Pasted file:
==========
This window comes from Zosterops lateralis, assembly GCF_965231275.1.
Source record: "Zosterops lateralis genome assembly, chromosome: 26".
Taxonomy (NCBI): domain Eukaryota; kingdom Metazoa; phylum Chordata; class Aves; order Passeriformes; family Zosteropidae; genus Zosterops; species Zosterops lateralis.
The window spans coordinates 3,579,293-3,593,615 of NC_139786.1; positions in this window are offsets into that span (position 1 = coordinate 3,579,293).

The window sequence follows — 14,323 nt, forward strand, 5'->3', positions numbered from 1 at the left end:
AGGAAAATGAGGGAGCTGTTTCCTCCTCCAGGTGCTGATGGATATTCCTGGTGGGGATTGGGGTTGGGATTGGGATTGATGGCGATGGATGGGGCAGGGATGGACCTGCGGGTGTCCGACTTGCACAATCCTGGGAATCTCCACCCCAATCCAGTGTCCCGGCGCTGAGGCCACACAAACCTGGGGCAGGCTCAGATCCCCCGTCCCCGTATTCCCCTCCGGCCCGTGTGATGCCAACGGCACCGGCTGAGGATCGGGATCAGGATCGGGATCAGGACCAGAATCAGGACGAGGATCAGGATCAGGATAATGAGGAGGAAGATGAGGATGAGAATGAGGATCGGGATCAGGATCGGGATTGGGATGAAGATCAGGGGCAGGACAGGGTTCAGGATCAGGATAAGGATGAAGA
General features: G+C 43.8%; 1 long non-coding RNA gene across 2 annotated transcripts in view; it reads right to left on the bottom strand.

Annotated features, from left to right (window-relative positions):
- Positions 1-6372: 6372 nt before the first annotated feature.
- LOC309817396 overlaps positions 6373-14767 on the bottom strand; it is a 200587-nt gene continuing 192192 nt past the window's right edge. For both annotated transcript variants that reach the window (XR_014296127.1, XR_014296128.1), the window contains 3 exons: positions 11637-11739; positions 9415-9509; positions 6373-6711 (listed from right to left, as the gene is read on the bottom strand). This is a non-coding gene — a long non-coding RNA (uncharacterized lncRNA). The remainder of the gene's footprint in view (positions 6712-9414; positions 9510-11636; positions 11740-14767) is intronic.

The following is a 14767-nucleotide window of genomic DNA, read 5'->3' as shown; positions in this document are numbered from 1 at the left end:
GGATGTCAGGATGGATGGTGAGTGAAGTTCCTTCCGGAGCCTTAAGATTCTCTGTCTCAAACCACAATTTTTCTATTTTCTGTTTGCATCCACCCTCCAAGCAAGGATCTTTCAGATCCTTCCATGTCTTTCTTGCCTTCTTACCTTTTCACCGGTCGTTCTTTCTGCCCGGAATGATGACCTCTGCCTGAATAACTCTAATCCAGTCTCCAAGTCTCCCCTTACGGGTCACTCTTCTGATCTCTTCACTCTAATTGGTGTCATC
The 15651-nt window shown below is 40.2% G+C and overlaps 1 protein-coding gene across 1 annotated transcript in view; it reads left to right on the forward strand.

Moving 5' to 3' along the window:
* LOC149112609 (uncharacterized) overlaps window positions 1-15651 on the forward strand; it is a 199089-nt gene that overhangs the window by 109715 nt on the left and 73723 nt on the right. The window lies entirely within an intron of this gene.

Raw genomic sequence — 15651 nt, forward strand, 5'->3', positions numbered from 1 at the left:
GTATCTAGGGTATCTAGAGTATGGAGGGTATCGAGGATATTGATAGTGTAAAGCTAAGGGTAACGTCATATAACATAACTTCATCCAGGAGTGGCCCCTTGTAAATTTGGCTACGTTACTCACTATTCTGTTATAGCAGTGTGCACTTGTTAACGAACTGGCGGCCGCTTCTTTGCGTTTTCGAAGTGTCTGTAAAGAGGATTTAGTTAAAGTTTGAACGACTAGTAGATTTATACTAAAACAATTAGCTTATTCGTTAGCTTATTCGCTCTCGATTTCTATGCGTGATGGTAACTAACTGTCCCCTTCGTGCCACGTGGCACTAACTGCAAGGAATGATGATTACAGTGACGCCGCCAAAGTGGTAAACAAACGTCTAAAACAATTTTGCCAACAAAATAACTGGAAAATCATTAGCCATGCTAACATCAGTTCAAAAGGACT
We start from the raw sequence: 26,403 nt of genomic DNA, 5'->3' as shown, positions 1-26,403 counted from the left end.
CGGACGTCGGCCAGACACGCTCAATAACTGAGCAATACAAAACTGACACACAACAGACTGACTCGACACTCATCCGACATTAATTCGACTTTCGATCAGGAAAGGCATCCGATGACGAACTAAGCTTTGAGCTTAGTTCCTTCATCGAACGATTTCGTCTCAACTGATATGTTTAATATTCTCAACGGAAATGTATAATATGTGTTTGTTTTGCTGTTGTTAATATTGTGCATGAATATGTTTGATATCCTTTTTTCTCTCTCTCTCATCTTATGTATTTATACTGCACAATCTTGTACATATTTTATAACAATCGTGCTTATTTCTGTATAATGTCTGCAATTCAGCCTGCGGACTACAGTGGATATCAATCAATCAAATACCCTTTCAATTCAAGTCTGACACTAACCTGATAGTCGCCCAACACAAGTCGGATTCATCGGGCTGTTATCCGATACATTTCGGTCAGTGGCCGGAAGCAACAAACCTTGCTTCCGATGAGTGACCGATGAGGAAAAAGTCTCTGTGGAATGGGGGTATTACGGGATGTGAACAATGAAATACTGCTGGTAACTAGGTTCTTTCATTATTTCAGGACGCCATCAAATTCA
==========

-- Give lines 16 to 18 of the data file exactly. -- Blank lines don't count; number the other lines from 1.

Raw genomic sequence — 15651 nt, forward strand, 5'->3', positions numbered from 1 at the left:
GTATCTAGGGTATCTAGAGTATGGAGGGTATCGAGGATATTGATAGTGTAAAGCTAAGGGTAACGTCATATAACATAACTTCATCCAGGAGTGGCCCCTTGTAAATTTGGCTACGTTACTCACTATTCTGTTATAGCAGTGTGCACTTGTTAACGAACTGGCGGCCGCTTCTTTGCGTTTTCGAAGTGTCTGTAAAGAGGATTTAGTTAAAGTTTGAACGACTAGTAGATTTATACTAAAACAATTAGCTTATTCGTTAGCTTATTCGCTCTCGATTTCTATGCGTGATGGTAACTAACTGTCCCCTTCGTGCCACGTGGCACTAACTGCAAGGAATGATGATTACAGTGACGCCGCCAAAGTGGTAAACAAACGTCTAAAACAATTTTGCCAACAAAATAACTGGAAAATCATTAGCCATGCTAACATCAGTTCAAAAGGACT
We start from the raw sequence: 26,403 nt of genomic DNA, 5'->3' as shown, positions 1-26,403 counted from the left end.